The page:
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Link between skin cancer, vitamin D

Researchers at Henry Ford and Wayne State University have explained a link between Vitamin D levels and basal cell carcinoma, a discovery which could lead scientists to better understand the development of the most common form of skin cancer.

In a small study, boffins found elevated levels of Vitamin D enzymes and proteins in cancerous tissue taken from 10 patients compared to normal skin tissue taken from them.

Previous studies have linked Vitamin D deficiency with certain cancers but this is believed to be the first time researchers looked at Vitamin D and basal cell carcinoma.

“This finding may help us in future research to determine whether vitamin D plays a causative or reactive role in the development and progression of skin cancer,” says Iltefat Hamzavi, MD, senior staff physician in Henry Ford’s Department of Dermatology and the study’s lead author.

The study will be presented at the Photomedicine Society’s annual meeting in Miami, one day before the American Academy of Dermatology’s annual meeting.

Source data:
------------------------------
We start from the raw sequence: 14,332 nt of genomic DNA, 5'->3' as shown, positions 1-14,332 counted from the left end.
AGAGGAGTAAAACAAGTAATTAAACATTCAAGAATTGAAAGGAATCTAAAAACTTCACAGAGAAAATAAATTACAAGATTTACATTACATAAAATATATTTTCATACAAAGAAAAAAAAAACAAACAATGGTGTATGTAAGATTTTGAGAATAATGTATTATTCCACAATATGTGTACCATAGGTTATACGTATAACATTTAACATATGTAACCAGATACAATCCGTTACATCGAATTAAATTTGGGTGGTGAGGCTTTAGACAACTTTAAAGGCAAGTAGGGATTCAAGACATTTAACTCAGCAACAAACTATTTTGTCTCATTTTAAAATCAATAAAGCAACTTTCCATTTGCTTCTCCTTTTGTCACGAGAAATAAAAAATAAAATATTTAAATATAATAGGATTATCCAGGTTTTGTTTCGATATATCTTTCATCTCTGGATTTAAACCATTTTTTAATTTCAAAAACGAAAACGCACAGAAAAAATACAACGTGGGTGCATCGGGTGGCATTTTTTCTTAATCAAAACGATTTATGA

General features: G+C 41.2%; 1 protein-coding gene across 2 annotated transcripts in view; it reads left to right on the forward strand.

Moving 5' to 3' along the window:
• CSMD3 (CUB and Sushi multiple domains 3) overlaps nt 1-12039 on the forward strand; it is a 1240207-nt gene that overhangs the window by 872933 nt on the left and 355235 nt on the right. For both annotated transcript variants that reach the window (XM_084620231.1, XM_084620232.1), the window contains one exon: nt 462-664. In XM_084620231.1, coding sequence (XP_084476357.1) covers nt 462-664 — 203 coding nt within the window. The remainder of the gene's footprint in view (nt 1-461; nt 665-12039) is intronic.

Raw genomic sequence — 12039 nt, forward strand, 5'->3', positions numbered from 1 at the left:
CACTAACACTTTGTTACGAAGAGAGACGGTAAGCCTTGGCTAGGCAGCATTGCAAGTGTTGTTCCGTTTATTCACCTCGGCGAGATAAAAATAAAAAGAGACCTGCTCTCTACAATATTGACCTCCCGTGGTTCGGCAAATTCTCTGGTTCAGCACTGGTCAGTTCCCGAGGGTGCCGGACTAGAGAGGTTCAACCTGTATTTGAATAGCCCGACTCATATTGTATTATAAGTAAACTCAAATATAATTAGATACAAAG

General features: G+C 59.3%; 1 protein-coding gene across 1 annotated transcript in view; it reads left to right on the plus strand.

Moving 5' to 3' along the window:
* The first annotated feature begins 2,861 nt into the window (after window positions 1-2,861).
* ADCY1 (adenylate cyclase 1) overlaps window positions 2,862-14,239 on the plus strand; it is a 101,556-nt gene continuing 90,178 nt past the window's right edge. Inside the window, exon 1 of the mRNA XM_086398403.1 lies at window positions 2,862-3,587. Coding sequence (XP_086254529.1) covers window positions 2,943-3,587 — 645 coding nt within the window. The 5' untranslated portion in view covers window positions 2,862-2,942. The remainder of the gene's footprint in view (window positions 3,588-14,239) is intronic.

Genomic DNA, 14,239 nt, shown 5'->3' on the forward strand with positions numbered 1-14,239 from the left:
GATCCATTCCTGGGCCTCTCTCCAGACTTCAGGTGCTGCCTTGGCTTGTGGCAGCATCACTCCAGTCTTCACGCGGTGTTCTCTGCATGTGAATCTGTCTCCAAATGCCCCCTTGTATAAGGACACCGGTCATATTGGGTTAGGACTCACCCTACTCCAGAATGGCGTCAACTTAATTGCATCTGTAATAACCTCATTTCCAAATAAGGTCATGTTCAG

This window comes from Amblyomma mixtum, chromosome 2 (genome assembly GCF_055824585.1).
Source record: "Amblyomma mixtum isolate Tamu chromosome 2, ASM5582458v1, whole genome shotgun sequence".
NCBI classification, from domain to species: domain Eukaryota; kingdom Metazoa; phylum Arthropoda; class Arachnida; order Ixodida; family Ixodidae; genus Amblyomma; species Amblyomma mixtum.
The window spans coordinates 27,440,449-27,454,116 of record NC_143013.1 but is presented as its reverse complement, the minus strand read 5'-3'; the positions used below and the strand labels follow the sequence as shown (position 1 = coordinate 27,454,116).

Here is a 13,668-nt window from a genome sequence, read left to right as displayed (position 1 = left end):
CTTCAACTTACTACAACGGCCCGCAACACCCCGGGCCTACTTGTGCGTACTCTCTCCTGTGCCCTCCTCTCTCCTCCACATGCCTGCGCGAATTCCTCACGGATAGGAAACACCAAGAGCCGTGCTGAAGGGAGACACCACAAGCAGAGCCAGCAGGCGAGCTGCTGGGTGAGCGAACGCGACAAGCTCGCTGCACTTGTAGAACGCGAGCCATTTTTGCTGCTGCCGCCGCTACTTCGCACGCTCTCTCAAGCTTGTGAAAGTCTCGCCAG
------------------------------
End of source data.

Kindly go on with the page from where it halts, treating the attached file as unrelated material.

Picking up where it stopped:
Basal cell carcinoma is the most common form of skin cancer. This cancer forms in the basal cells of the deepest layer of the skin.

Stressed people likely to grind teeth at night

Stress not only hurts your brain, but also has a bad effect on teeth, claims a new study.
Boffins writing in BioMed Central’s open access journal Head & Face Medicine studied the causes of ‘sleep bruxism’, gnashing teeth during the night, finding that it was especially common in those who try to cope with stress by escaping from difficult situations.

Maria Giraki, from Heinrich-Heine-University, Düsseldorf, Germany, worked with a team of researchers to study the condition in 69 people, of whom 48 were ‘bruxers’.  

She said, “Bruxing can lead to abrasive tooth wear, looseness and sensitivity of teeth, and growth and pain in the muscles responsible for chewing.

Its causes are still relatively unknown, but stress has been implicated. Tooth grinding was measured by thin plates that were placed in trial participants mouths’ overnight, while stress and coping techniques were assessed by three questionnaires.

HIV/Aids is the leading cause of death in women

A UN programme on HIV/Aids has warned that HIV is fast becoming the leading cause of death and disease among women of reproductive age worldwide.

UNAids launched a five-year action plan at the start a 10-day conference in New York, addressing the gender issues which put women at risk.

And one of the key issues it said is that 70 percent of women worldwide have been forced to have unprotected sex.

UNAids says such violence against women should not be tolerated.

“By robbing them of their dignity, we are losing the opportunity to tap half the potential of mankind to achieve the Millennium Development Goals,” the BBC quoted Executive Director Michel Sidibe as saying.

“Women and girls are not victims, they are the driving force that brings about social transformation,” he stated.

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